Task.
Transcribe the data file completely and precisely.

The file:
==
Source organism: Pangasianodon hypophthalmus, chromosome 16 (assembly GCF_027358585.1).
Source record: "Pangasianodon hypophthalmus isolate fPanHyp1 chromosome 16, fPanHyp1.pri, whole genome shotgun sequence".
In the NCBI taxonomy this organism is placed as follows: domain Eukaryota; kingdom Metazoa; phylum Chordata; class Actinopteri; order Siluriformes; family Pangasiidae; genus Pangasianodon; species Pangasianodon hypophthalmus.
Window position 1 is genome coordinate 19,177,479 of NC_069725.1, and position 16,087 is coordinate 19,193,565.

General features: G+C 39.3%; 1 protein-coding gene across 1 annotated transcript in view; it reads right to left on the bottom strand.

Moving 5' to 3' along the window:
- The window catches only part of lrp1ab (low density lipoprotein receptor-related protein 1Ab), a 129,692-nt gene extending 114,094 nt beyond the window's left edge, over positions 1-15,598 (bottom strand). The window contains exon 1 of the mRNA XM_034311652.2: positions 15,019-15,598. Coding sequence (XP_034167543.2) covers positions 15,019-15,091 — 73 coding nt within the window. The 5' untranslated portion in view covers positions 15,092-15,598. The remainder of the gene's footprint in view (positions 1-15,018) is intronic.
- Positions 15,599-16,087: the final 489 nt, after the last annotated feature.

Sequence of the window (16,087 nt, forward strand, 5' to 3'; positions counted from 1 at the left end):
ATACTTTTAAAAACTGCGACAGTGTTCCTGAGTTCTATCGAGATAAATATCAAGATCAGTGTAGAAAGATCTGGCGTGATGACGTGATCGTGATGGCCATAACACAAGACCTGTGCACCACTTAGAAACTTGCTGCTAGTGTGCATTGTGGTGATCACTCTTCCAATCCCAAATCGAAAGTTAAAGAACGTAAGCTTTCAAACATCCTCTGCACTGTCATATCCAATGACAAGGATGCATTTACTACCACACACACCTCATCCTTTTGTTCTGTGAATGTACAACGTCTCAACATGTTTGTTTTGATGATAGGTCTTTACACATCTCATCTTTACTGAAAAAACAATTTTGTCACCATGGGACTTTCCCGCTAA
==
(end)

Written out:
Source organism: Pangasianodon hypophthalmus, chromosome 16 (assembly GCF_027358585.1).
Source record: "Pangasianodon hypophthalmus isolate fPanHyp1 chromosome 16, fPanHyp1.pri, whole genome shotgun sequence".
In the NCBI taxonomy this organism is placed as follows: domain Eukaryota; kingdom Metazoa; phylum Chordata; class Actinopteri; order Siluriformes; family Pangasiidae; genus Pangasianodon; species Pangasianodon hypophthalmus.
Window position 1 is genome coordinate 19,177,479 of NC_069725.1, and position 16,087 is coordinate 19,193,565.

General features: G+C 39.3%; 1 protein-coding gene across 1 annotated transcript in view; it reads right to left on the bottom strand.

Moving 5' to 3' along the window:
- The window catches only part of lrp1ab (low density lipoprotein receptor-related protein 1Ab), a 129,692-nt gene extending 114,094 nt beyond the window's left edge, over positions 1-15,598 (bottom strand). The window contains exon 1 of the mRNA XM_034311652.2: positions 15,019-15,598. Coding sequence (XP_034167543.2) covers positions 15,019-15,091 — 73 coding nt within the window. The 5' untranslated portion in view covers positions 15,092-15,598. The remainder of the gene's footprint in view (positions 1-15,018) is intronic.
- Positions 15,599-16,087: the final 489 nt, after the last annotated feature.

Sequence of the window (16,087 nt, forward strand, 5' to 3'; positions counted from 1 at the left end):
ATACTTTTAAAAACTGCGACAGTGTTCCTGAGTTCTATCGAGATAAATATCAAGATCAGTGTAGAAAGATCTGGCGTGATGACGTGATCGTGATGGCCATAACACAAGACCTGTGCACCACTTAGAAACTTGCTGCTAGTGTGCATTGTGGTGATCACTCTTCCAATCCCAAATCGAAAGTTAAAGAACGTAAGCTTTCAAACATCCTCTGCACTGTCATATCCAATGACAAGGATGCATTTACTACCACACACACCTCATCCTTTTGTTCTGTGAATGTACAACGTCTCAACATGTTTGTTTTGATGATAGGTCTTTACACATCTCATCTTTACTGAAAAAACAATTTTGTCACCATGGGACTTTCCCGCTAA